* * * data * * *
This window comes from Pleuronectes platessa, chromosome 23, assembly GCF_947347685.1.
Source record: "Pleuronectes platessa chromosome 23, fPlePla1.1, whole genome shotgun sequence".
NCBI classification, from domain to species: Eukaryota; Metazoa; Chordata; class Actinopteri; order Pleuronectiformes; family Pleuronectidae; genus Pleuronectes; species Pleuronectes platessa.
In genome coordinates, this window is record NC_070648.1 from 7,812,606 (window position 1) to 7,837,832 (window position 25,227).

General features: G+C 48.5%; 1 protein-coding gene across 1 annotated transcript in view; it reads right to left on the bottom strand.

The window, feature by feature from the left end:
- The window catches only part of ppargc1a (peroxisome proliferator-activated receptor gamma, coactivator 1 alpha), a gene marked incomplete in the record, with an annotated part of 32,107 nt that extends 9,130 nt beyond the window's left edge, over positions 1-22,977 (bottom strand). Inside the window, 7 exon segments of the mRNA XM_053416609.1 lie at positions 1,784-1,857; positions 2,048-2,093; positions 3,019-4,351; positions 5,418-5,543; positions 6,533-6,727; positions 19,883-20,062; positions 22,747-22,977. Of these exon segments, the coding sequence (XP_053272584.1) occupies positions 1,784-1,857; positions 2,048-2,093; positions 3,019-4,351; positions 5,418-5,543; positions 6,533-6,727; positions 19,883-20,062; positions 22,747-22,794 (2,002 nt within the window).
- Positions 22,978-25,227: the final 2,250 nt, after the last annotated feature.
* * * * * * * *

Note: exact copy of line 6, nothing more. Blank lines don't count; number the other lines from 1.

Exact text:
The window, feature by feature from the left end: